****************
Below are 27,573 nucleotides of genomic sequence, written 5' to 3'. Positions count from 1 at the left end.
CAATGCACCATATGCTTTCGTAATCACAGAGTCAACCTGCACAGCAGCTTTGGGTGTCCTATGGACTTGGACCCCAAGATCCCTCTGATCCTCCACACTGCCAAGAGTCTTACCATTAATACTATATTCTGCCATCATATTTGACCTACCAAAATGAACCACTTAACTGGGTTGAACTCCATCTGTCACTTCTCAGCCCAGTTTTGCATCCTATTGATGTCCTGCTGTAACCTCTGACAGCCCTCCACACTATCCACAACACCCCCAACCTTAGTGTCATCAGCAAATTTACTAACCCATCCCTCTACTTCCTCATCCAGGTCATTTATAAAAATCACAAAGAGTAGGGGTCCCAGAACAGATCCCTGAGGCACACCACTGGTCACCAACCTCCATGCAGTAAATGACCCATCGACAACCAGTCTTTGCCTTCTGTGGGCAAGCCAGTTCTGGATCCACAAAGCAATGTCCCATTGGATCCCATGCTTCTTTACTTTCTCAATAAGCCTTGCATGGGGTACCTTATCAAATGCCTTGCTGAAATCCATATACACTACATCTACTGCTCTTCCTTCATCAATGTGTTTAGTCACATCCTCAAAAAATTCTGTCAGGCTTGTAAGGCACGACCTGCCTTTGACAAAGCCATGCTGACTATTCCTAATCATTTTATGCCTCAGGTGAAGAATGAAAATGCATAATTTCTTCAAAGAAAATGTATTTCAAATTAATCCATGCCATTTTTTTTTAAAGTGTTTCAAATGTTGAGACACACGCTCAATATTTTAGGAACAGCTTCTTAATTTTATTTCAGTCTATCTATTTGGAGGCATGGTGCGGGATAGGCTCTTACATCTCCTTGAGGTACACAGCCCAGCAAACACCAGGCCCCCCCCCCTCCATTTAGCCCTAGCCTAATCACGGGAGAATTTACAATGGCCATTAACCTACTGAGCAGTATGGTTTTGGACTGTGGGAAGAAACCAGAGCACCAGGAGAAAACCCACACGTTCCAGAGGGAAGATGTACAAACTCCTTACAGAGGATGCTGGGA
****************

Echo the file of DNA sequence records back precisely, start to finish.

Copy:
Below are 27,573 nucleotides of genomic sequence, written 5' to 3'. Positions count from 1 at the left end.
CAATGCACCATATGCTTTCGTAATCACAGAGTCAACCTGCACAGCAGCTTTGGGTGTCCTATGGACTTGGACCCCAAGATCCCTCTGATCCTCCACACTGCCAAGAGTCTTACCATTAATACTATATTCTGCCATCATATTTGACCTACCAAAATGAACCACTTAACTGGGTTGAACTCCATCTGTCACTTCTCAGCCCAGTTTTGCATCCTATTGATGTCCTGCTGTAACCTCTGACAGCCCTCCACACTATCCACAACACCCCCAACCTTAGTGTCATCAGCAAATTTACTAACCCATCCCTCTACTTCCTCATCCAGGTCATTTATAAAAATCACAAAGAGTAGGGGTCCCAGAACAGATCCCTGAGGCACACCACTGGTCACCAACCTCCATGCAGTAAATGACCCATCGACAACCAGTCTTTGCCTTCTGTGGGCAAGCCAGTTCTGGATCCACAAAGCAATGTCCCATTGGATCCCATGCTTCTTTACTTTCTCAATAAGCCTTGCATGGGGTACCTTATCAAATGCCTTGCTGAAATCCATATACACTACATCTACTGCTCTTCCTTCATCAATGTGTTTAGTCACATCCTCAAAAAATTCTGTCAGGCTTGTAAGGCACGACCTGCCTTTGACAAAGCCATGCTGACTATTCCTAATCATTTTATGCCTCAGGTGAAGAATGAAAATGCATAATTTCTTCAAAGAAAATGTATTTCAAATTAATCCATGCCATTTTTTTTTAAAGTGTTTCAAATGTTGAGACACACGCTCAATATTTTAGGAACAGCTTCTTAATTTTATTTCAGTCTATCTATTTGGAGGCATGGTGCGGGATAGGCTCTTACATCTCCTTGAGGTACACAGCCCAGCAAACACCAGGCCCCCCCCCCTCCATTTAGCCCTAGCCTAATCACGGGAGAATTTACAATGGCCATTAACCTACTGAGCAGTATGGTTTTGGACTGTGGGAAGAAACCAGAGCACCAGGAGAAAACCCACACGTTCCAGAGGGAAGATGTACAAACTCCTTACAGAGGATGCTGGGA